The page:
What makes Pixar special (and the challenges ahead)
Bill Taylor and Polly LaBarre (both friends of mine from the early days at Fast Company) had a great piece in Sunday's New York Times headlined, `How Pixar Adds a New School of Thought to Disney.'
Since 1995, with the release of "Toy Story," Pixar's films have reinvented the art of animation, won 19 Academy Awards and grossed more than $3 billion at the box office. But the secret to the success of Pixar Animation Studios is its utterly distinctive approach to the workplace. The company doesn't just make films that perform better than standard fare. It also makes its films differently — and, in the process, defies many familiar, and dysfunctional, industry conventions. Pixar has become the envy of Hollywood because it never went Hollywood.
More than a few business pundits have drawn parallels between the flat, decentralized "corporation of the future" and the ad-hoc collection of actors, producers and technicians that come together around a film and disband once it is finished. In the Hollywood model, the energy and investment revolves around the big idea — the script — and the fine print of the deal. Highly talented people agree to terms, do their jobs, and move on to the next project. The model allows for maximum flexibility, to be sure, but it inspires minimum loyalty and endless jockeying for advantage.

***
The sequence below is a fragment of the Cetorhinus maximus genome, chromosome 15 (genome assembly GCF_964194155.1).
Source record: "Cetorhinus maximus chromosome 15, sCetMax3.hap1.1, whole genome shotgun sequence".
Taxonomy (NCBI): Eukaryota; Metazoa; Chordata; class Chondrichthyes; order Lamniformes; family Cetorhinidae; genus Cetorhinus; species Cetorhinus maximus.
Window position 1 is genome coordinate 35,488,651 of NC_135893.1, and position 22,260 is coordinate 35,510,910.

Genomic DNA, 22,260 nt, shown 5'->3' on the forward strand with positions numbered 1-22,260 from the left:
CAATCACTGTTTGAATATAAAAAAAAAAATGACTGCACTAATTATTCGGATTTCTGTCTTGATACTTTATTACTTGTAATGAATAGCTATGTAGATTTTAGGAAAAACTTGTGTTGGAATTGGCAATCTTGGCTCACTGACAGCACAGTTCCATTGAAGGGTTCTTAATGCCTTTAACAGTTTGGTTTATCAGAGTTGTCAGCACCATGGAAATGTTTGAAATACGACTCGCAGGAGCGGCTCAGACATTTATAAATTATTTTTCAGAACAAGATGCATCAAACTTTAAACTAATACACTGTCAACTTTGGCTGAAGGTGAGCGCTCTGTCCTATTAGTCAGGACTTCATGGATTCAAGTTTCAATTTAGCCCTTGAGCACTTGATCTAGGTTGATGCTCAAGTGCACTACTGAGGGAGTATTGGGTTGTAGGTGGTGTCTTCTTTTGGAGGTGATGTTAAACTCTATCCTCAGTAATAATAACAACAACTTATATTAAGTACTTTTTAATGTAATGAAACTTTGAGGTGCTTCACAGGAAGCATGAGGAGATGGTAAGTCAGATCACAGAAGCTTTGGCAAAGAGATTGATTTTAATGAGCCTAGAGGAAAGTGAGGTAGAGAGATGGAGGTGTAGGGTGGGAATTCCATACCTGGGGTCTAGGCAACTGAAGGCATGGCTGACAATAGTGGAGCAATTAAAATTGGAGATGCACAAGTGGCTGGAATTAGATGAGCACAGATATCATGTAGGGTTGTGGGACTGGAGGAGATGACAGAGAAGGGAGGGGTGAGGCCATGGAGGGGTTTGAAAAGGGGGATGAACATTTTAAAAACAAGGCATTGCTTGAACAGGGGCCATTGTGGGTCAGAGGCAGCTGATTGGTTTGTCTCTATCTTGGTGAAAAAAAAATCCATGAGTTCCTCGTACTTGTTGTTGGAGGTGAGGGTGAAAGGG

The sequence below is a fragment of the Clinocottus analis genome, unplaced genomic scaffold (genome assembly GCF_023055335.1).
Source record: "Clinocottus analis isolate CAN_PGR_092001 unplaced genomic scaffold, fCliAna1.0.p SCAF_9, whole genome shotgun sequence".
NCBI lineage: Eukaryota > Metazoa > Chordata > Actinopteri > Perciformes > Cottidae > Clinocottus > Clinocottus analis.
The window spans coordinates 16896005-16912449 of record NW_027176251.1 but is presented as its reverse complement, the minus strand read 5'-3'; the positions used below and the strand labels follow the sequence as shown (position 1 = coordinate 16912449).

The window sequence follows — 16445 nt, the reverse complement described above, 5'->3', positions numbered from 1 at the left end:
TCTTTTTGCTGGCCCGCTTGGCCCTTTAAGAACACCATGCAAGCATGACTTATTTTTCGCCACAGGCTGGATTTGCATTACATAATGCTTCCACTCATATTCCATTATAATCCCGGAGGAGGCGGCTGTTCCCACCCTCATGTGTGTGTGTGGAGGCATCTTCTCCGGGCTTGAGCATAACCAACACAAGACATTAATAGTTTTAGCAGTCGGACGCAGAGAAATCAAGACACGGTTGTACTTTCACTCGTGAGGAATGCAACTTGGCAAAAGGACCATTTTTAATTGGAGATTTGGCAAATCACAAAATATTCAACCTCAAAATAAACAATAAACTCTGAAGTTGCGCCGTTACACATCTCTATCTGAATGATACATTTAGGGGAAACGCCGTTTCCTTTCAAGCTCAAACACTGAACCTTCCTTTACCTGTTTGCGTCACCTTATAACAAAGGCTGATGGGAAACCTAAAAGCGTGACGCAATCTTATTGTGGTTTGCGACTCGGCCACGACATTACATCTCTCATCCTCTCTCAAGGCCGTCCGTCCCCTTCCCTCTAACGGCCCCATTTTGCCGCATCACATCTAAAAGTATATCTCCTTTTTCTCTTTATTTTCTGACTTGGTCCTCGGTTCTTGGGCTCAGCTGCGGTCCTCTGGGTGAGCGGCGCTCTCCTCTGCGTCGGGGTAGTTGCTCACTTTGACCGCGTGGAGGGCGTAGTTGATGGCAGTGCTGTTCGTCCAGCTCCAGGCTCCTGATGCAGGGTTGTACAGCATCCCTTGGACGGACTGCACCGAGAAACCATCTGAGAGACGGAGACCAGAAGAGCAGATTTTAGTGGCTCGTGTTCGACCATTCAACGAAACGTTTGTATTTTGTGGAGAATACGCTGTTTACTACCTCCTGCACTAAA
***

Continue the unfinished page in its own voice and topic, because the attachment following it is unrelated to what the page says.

Turn that model on its head and you get the Pixar version: a tightknit company of long-term collaborators who stick together, learn from one another and strive to improve with every production.
The piece goes on to focus on Pixar University, the company's extensive in-house training program: it offers more than 110 courses on filmmaking, drawing, sculpture, and writing.
Reading the piece got me thinking about the two challenges facing John Lasseter and Ed Catmull, the duo who'll now be running animation at Disney and Pixar:
- Preserving the culture and talent pool at Walt Disney Feature Animation
- Providing constructive oversight at both Disney and Pixar without slowing down the development and production process (they'll essentially be supervising twice as many movies, and trying to raise the quality of Disney's films while maintaining the quality of Pixar's)
If you want to read more on the road ahead for Disney and Pixar, I'd point you to two pieces from the LA Times last week: